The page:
Post/Human Embodiment: Gender and Gender Identity
Gender is a complex topic, with our understanding of gender and sexuality still changing and evolving in the present day. I will be approaching the topic of post/human gender as a spectrum, where the clearly defined ‘male’ and ‘female’ of the present becomes much more complex when added to the idea of a virtual, robotic, or cyborg dominated future. From the class texts, I will be using The Surrogates and Battlestar Galactica as my supporting texts, with a variety of articles and books on the topic of gender to ask the question: how is gender and gender identity defined, how does culture impact that definition, and how the issue of embodiment affects a post/human virtual expression of self.
While writing this paper, my argument will be mainly focusing on the representation of gender ideals around men and women. In The Surrogates, the robotic selves could be any gender with any appearance, though many people like Detective Greer choose a surrogate that looks just like their actual self. When confronted with Mr. Clegg, the male operator of the female Surrogate Trudy, Greer and Ford are dismissive of his choice. This is interesting given that Cleggs’ employer or others around him didn’t seem to care. This is one look at a post/human gender representation that is less than positive, while many of my supporting articles like Burnhams’ “Gender Identity in a Post-Human Future: Glasshouse and Schild’s Ladder” address the positive impacts a virtual gender can have in terms of the mind and personality being more important than the gender of the representational ‘avatar’ of the person.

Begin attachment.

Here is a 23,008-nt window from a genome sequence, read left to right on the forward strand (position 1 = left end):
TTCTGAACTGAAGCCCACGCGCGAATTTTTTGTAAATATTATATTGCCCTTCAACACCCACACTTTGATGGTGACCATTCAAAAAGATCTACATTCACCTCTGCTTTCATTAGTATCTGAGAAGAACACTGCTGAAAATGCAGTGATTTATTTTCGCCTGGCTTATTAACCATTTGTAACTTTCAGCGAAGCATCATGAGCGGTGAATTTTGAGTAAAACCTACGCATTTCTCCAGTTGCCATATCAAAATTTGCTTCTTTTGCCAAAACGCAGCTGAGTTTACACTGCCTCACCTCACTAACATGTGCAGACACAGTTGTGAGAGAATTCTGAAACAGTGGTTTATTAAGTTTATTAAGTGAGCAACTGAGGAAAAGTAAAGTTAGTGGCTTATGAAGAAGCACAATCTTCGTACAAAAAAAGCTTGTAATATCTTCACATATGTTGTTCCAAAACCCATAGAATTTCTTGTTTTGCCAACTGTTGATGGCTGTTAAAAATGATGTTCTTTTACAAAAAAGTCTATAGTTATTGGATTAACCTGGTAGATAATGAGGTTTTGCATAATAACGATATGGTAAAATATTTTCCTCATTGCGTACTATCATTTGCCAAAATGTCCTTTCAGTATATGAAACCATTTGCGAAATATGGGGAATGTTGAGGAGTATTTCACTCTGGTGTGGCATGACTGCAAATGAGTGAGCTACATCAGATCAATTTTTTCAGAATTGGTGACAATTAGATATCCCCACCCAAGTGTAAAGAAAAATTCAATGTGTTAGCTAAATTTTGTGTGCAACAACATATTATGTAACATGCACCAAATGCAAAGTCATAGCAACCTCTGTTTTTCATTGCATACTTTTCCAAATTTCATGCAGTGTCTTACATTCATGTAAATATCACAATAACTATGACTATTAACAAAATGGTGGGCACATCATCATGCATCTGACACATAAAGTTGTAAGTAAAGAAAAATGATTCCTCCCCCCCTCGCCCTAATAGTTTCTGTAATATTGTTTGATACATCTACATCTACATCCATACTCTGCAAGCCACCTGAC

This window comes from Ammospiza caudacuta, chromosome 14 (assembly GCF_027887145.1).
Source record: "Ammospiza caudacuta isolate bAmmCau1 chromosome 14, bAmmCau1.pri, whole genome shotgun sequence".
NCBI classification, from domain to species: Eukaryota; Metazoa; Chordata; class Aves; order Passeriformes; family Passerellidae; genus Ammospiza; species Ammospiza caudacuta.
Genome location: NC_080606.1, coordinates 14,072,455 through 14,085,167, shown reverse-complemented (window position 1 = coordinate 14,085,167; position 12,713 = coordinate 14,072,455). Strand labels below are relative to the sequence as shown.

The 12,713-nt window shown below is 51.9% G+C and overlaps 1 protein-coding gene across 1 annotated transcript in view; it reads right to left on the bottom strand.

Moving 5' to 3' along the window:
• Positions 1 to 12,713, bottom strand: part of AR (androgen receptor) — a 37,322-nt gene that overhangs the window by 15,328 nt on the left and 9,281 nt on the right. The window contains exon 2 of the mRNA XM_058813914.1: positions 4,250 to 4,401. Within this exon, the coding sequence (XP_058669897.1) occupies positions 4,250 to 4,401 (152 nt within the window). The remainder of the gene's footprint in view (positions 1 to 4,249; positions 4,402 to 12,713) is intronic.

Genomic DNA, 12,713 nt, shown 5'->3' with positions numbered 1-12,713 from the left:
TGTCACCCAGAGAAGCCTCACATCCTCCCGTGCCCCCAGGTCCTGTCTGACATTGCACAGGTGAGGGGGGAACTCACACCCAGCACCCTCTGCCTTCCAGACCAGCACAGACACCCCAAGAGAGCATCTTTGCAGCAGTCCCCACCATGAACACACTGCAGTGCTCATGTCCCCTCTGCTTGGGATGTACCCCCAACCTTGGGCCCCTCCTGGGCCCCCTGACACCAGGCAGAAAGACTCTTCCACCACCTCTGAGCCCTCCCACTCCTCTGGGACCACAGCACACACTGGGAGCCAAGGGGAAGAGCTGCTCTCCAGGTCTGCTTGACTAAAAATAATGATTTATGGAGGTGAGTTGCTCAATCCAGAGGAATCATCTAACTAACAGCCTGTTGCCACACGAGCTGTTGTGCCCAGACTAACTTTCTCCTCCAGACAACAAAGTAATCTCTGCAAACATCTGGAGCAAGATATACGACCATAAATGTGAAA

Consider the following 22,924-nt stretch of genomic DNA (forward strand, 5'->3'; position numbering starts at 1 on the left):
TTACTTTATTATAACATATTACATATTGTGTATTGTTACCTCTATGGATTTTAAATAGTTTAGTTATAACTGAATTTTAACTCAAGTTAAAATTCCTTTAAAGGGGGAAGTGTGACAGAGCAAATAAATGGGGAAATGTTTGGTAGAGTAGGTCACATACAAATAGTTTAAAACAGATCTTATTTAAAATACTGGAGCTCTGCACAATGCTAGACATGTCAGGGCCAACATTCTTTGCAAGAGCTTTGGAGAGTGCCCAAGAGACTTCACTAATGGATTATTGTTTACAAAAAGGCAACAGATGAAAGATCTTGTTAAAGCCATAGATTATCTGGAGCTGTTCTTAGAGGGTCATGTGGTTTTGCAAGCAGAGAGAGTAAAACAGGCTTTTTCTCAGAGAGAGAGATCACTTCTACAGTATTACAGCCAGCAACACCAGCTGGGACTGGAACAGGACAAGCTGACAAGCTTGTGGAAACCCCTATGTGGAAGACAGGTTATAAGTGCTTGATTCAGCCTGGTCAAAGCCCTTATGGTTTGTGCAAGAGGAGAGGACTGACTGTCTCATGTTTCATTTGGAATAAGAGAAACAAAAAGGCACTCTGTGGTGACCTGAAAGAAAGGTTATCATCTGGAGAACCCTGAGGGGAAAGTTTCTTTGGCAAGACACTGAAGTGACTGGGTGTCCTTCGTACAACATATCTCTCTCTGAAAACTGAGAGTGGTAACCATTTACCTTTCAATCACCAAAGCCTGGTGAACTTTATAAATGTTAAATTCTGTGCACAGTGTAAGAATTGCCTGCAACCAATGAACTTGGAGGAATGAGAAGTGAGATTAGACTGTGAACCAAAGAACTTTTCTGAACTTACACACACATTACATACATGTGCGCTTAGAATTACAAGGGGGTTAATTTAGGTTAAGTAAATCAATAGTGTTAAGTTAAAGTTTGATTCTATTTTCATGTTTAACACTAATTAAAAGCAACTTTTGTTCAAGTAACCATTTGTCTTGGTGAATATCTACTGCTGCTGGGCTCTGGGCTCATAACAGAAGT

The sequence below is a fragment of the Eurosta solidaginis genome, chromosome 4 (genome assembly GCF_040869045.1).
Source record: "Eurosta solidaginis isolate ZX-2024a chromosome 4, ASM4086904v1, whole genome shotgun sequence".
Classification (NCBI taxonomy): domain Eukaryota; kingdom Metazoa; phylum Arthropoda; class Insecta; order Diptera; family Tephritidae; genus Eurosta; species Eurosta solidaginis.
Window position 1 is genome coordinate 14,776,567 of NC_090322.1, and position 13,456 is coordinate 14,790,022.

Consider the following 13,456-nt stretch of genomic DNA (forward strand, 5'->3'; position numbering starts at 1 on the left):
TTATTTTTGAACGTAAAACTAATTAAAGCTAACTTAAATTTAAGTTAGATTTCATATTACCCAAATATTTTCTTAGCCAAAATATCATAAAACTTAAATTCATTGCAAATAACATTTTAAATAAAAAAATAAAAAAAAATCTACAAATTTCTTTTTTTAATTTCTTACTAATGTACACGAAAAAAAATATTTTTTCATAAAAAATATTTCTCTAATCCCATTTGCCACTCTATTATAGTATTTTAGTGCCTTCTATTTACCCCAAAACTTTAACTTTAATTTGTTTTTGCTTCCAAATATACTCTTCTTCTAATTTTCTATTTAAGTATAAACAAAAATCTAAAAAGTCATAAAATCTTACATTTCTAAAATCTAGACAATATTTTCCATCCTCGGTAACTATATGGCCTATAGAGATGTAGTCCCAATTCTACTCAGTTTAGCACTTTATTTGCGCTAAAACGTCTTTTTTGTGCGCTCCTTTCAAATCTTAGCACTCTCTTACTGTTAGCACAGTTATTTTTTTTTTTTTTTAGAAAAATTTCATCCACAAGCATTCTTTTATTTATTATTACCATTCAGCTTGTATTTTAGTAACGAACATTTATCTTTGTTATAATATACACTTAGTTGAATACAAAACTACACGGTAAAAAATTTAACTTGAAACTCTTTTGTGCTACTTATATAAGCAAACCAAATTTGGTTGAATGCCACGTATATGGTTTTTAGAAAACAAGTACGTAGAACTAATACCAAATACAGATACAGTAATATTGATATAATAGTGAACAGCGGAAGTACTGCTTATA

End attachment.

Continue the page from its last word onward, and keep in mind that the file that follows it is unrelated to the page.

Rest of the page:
Another key focal point of my paper will be the roles of women and the representation of the female gender in the post/human future. This is where both Battlestar Galactica and George’s “Fraking Machines: Desire, Gender, and the (Post)Human Condition in Battlestar Galactica” will help showcase the issues of the female gender in the post/human. Here we have Six as the deadly Other, contrasted to Starbuck and other human females, yet both are little more than creatures designed to continue their species in many aspects. This focus on the ability to have children occurs throughout Battlestar Galactica, and is a modern-day issue of feminism that is carried into a post/human future. This ties in with other representations of women, either the socially inept nerd, or the sexy scientist, roles still common today that still are seen in many post/human works.